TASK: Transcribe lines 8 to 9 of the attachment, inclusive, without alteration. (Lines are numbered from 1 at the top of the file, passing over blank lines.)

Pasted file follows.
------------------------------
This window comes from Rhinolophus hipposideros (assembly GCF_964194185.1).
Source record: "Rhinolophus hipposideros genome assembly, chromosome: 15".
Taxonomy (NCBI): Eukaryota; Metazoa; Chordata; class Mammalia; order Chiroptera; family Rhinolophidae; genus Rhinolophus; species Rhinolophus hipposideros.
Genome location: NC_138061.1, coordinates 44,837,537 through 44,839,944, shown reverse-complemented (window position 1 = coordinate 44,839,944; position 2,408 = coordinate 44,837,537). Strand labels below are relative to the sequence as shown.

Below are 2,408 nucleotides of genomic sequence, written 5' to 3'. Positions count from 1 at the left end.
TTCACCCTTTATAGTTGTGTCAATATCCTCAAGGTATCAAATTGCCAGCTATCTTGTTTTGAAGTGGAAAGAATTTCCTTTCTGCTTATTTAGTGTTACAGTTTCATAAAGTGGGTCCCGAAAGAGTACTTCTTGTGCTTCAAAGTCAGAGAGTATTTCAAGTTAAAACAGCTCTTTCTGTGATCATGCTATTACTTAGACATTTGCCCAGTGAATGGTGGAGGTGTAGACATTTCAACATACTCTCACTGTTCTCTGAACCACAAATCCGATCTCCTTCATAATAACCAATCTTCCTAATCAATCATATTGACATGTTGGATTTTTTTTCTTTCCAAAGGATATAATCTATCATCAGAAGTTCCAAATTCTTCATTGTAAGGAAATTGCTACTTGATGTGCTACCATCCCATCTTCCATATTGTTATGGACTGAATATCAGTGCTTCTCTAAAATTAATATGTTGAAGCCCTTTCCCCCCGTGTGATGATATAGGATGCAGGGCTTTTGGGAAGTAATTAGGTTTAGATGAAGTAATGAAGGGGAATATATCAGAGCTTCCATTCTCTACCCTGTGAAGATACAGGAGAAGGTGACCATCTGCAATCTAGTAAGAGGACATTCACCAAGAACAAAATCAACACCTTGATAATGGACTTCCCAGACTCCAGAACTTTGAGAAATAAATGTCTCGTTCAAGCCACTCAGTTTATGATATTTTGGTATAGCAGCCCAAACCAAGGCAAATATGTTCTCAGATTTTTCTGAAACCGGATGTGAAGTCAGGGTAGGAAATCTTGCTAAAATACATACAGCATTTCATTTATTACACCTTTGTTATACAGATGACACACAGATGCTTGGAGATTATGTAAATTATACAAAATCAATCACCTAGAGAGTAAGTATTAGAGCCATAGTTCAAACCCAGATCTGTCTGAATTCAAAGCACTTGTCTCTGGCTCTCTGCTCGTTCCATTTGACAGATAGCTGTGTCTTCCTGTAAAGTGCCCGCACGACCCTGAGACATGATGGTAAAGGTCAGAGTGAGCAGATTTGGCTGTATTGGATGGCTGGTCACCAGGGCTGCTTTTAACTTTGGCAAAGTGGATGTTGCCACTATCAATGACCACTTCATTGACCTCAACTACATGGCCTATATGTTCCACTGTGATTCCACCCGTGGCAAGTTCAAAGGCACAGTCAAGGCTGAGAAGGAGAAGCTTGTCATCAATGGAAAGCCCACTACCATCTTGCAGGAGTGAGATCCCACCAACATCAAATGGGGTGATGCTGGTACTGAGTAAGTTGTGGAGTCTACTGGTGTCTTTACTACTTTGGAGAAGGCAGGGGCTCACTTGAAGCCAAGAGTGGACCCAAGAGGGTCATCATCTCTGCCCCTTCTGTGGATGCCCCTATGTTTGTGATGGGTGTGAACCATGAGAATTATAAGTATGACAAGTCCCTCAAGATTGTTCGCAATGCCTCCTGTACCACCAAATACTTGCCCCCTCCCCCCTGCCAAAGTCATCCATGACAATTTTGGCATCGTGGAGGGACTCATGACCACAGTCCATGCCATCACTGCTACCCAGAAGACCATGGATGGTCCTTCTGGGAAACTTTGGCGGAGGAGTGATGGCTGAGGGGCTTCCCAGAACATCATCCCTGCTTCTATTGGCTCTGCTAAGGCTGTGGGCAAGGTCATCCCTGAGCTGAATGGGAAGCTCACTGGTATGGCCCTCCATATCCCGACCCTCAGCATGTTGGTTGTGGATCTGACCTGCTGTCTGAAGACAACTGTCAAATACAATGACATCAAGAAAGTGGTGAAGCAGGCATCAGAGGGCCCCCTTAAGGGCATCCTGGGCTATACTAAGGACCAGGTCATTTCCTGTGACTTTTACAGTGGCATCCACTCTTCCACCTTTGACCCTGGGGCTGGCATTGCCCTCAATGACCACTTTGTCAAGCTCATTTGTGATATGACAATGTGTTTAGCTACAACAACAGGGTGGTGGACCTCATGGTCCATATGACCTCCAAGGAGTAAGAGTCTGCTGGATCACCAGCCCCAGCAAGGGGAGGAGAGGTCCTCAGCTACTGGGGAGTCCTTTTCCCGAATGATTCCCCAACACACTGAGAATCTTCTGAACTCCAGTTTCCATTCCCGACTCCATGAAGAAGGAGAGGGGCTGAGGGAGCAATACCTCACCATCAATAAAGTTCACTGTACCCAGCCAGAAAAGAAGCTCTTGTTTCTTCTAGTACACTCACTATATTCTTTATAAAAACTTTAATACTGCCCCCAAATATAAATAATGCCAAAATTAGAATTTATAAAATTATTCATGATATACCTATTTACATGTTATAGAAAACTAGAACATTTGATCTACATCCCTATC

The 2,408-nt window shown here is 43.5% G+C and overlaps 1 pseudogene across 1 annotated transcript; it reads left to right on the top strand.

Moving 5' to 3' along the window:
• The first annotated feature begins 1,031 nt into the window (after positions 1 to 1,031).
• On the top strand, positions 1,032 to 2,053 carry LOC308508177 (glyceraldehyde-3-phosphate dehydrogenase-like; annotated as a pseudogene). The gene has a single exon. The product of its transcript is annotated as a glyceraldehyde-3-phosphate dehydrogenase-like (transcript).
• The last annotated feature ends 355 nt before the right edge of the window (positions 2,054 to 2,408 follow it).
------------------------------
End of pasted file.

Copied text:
Moving 5' to 3' along the window:
• The first annotated feature begins 1,031 nt into the window (after positions 1 to 1,031).